On the 30th of October 2011, the Water, Fish and Fowl Translocal Ecologies Mobile Workship set out on Lake Ontario, cruising the Kingston Harbour and the entrance to the 1000 Islands. The ‘workship’, [pdf] organized by NiCHE’s Transnational Ecologies project, brought together a diverse group [pdf] of scholars and local experts to discuss common interests in mobility, nature, history and knowledge. On the journey, each participant brought an object that connected to her or his particular way of thinking about mobility and materiality, the concept of the translocal/transnational and the ‘workship’ context.
Our objects included:
Laura Cameron and Kirsten Greer were co-workship directors, Laura offered introductions [video], Brian Osborne contextualized the area’s Aboriginal geographies [video], a number of recent books [video] were on display, Dean Bavington [video] and Bob Wilson [video] provided keynotes, the mobile microphone was passed through many hands and graduate students participating in a Histories and Cultures of Fieldwork course at Queen’s University [pdf] took turns documenting the journey with a variety of creative approaches to videography, including participant observation [video], ‘fly-on-the-wall’ [video] and pro-active investigation of otherwise elided ecologies.
An inspiration for this event came a few years when Kingston musician Spencer Evans was performing on the Island Queen, his reggae and sonic-geographical imagination acting as a conduit between the two ‘Kingston Towns’ [video]: the one in Ontario and the one in Jamaica. The show ‘Kingston to Kingston’ has been running for over a decade at CFRC, Canada's oldest campus-based radio station: coincidentally, during the week of the ‘workship’, it formally partnered up with a radio station in Kingston Jamaica: ROOTS 96.1 FM. Providing critical historical background for such connections, Kirsten Greer told more tales of the two cities [video] in her talk-back to Kingston’s own Sir John A. Macdonald, “his” ghostly voice part of the recorded tourist patter over the ship’s PA system. Did you know, for example, that our first Prime Minister’s second wife, Susan Agnes Bernard, was born in Jamaica to a slave owner family?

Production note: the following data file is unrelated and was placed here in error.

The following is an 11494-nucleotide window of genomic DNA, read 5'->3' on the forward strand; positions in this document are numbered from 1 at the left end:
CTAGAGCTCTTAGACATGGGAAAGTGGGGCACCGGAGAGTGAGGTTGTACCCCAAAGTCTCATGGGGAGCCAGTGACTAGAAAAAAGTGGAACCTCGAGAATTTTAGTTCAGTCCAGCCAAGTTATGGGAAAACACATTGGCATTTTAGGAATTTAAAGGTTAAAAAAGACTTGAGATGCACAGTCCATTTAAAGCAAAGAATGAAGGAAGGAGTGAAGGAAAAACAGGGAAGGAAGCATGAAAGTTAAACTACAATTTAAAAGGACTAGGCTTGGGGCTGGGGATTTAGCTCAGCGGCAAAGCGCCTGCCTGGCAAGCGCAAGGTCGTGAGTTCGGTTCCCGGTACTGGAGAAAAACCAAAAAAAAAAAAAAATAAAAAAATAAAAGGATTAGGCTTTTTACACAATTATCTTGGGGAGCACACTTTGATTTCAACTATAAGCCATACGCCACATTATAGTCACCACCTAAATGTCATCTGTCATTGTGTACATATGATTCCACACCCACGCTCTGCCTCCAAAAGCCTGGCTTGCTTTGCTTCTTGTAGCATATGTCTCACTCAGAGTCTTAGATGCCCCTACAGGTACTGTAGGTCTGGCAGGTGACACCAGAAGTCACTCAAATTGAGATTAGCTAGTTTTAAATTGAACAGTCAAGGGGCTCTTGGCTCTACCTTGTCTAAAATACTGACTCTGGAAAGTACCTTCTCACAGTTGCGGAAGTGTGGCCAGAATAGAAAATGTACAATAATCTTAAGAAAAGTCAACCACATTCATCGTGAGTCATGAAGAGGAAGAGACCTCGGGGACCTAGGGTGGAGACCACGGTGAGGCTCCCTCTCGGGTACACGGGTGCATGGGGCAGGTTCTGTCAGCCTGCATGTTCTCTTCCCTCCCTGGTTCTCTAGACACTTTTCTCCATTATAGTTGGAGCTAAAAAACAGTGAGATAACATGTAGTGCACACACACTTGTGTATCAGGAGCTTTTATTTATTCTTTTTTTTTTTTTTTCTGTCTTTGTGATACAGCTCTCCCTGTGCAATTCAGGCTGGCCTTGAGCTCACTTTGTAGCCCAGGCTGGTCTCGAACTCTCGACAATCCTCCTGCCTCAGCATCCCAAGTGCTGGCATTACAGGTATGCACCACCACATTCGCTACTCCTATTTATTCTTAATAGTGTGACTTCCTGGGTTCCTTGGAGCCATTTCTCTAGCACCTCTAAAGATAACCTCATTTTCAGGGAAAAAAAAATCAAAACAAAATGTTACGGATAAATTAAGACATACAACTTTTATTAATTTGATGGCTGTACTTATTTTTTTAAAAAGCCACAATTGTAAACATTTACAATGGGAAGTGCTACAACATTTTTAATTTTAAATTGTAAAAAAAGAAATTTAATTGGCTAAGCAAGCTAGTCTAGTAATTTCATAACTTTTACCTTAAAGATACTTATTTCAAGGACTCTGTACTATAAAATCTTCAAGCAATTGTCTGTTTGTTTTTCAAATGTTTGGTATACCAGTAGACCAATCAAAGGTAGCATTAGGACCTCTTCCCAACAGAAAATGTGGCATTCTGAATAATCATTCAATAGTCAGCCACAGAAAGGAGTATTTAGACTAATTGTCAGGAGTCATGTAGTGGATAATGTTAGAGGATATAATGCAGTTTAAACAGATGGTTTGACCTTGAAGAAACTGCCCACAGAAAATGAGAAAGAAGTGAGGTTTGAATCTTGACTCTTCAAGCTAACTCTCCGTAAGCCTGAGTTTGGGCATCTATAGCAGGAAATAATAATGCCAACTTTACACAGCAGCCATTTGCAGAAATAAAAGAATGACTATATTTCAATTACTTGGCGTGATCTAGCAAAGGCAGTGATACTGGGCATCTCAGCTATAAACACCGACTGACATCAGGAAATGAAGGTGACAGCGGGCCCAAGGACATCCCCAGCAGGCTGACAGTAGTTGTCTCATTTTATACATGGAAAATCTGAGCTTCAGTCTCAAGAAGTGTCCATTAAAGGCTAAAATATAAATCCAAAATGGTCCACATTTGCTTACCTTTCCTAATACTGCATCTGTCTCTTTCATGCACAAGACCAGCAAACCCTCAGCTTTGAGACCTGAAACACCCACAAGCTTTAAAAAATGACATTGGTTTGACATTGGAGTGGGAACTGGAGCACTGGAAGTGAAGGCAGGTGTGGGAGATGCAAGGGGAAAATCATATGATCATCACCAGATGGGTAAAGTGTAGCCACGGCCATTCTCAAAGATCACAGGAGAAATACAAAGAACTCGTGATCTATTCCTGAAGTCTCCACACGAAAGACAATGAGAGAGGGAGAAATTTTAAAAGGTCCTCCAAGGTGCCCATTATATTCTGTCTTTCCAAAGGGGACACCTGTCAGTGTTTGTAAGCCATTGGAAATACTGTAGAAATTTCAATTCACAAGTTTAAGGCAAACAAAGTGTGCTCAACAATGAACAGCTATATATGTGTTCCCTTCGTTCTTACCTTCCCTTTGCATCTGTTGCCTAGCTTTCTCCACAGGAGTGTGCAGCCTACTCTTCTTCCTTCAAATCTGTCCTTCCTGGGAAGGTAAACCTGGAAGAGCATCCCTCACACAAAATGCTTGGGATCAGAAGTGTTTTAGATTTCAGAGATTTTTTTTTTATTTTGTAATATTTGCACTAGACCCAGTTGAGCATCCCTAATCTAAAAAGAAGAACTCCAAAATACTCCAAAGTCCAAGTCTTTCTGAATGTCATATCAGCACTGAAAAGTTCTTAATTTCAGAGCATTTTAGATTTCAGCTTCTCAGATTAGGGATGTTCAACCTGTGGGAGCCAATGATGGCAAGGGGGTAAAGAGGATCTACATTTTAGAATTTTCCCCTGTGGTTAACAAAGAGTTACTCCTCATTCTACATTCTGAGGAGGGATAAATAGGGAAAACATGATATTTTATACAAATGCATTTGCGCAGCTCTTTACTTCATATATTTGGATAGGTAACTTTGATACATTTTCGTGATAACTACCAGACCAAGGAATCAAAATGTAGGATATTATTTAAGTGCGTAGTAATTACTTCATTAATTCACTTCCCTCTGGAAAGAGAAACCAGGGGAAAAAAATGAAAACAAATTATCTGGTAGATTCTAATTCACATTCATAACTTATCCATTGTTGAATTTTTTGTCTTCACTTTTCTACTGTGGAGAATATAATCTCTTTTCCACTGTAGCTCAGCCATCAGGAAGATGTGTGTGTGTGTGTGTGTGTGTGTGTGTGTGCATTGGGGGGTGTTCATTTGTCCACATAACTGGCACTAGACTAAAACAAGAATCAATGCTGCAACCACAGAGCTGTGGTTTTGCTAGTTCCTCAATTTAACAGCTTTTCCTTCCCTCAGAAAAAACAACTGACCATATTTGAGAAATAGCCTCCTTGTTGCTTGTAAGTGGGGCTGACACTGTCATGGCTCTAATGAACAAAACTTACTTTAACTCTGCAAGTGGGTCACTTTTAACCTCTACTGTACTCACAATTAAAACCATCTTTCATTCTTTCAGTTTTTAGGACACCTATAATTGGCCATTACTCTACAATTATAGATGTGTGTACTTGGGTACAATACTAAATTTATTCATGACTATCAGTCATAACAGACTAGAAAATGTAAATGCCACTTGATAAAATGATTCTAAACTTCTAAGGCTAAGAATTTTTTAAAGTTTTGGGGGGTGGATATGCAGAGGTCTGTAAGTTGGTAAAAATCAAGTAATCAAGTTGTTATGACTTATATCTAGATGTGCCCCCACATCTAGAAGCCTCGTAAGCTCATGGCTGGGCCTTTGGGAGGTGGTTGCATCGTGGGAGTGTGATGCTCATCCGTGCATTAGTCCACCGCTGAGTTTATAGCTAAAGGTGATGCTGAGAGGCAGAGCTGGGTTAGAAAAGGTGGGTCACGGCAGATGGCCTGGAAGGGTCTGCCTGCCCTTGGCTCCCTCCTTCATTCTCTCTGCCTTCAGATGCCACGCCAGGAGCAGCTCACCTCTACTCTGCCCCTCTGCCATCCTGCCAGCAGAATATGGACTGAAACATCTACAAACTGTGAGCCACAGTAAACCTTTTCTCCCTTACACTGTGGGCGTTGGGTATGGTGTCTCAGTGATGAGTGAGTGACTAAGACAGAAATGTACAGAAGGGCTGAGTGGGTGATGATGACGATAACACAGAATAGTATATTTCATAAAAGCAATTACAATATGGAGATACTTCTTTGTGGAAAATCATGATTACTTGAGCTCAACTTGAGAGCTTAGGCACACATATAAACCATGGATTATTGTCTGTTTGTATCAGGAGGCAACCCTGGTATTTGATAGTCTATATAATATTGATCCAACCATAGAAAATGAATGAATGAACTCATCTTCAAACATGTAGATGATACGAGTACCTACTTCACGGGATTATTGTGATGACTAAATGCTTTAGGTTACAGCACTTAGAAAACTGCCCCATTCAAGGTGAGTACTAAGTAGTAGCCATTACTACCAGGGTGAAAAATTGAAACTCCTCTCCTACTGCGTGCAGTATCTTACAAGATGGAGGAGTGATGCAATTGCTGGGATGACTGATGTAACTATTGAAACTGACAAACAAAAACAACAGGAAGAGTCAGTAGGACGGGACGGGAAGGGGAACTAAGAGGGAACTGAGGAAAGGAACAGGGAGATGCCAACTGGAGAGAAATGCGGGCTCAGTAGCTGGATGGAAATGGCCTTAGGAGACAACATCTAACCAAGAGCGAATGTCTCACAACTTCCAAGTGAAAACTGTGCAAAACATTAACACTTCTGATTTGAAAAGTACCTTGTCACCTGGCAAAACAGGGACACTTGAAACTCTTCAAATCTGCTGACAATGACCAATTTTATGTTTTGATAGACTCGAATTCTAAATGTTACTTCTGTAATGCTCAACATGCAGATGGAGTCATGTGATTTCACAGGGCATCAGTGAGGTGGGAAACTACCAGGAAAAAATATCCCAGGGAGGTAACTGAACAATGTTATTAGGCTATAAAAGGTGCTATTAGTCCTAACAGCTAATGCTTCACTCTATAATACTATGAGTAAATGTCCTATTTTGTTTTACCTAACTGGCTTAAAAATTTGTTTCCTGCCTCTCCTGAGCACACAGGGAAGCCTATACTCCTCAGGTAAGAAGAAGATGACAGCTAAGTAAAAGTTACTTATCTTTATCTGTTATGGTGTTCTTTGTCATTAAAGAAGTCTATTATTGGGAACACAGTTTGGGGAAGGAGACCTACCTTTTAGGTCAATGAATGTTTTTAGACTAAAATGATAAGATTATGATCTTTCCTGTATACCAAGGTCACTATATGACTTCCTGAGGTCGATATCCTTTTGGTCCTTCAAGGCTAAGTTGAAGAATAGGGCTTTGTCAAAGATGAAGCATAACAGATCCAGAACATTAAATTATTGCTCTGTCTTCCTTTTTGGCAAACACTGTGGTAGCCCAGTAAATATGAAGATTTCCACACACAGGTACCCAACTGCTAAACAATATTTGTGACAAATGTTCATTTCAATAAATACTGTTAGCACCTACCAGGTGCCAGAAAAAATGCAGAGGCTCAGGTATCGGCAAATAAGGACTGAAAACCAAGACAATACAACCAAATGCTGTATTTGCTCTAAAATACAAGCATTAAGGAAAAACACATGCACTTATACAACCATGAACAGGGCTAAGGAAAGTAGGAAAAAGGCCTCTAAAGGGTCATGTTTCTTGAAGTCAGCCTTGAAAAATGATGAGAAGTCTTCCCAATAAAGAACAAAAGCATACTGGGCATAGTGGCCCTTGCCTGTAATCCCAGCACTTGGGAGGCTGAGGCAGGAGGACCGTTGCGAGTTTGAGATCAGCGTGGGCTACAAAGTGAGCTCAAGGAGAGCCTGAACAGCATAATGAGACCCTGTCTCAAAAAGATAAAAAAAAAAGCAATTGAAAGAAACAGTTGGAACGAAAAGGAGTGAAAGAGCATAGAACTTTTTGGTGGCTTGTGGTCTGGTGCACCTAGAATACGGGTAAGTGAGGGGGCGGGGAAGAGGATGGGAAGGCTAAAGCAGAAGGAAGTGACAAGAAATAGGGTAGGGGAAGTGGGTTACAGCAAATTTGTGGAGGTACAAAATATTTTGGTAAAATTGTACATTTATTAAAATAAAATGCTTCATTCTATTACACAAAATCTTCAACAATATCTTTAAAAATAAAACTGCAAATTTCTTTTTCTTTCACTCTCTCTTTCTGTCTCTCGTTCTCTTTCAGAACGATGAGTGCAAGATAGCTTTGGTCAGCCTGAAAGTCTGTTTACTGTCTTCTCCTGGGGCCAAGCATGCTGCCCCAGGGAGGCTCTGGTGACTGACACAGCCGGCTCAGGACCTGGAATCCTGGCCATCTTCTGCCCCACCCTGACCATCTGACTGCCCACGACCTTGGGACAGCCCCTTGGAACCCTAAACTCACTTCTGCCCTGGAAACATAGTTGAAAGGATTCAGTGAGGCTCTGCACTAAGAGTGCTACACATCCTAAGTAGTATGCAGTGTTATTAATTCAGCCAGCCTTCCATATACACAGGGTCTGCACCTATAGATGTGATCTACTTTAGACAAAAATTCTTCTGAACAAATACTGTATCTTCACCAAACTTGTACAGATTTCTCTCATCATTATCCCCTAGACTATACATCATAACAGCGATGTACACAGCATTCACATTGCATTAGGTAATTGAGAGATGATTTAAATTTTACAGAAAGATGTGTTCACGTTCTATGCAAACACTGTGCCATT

There are many ways to address the historical movement of things and ideas. ‘Nature’ moves: so does environmental knowledge. As translocal or trans-imperial, natures are often mobile across all sorts of boundaries: national and political, but also economic, social, religious and generational. Environmental knowledge circulates through people (bodily, in memories and stories), objects (commodities, souvenirs, collections), and networks (world system, imperial, scientific), often changing in different times, scales, and contexts. For Hugh Raffles, environmental knowledge of place is “both embodied and narrated and is, as a consequence, often highly mobile: places travel with people through whom they are constituted.”(Raffles, 1999) Ways to frame objects in this Compendium involve engagements with theories of materiality, actor-networks, commodity chains, migration, but above all, each entry is a meaningful, even surprising one, that helped its author to understand how the chosen object has moved (or not) and how it connected with the workship. Authors were free to experiment with encyclopedia style, anecdote, short essay, poem or other. In bringing together scholars working on mobile natures in different contexts, the Compendium provides creative resources for exploring the ways in which ideas and things have moved historically and geographically, as well as how natural knowledge is produced, consumed and circulated.
Translocal Ecologies Bibliography
Object Text Entries by Author/Object
Object Video Clips by Presenter/Object
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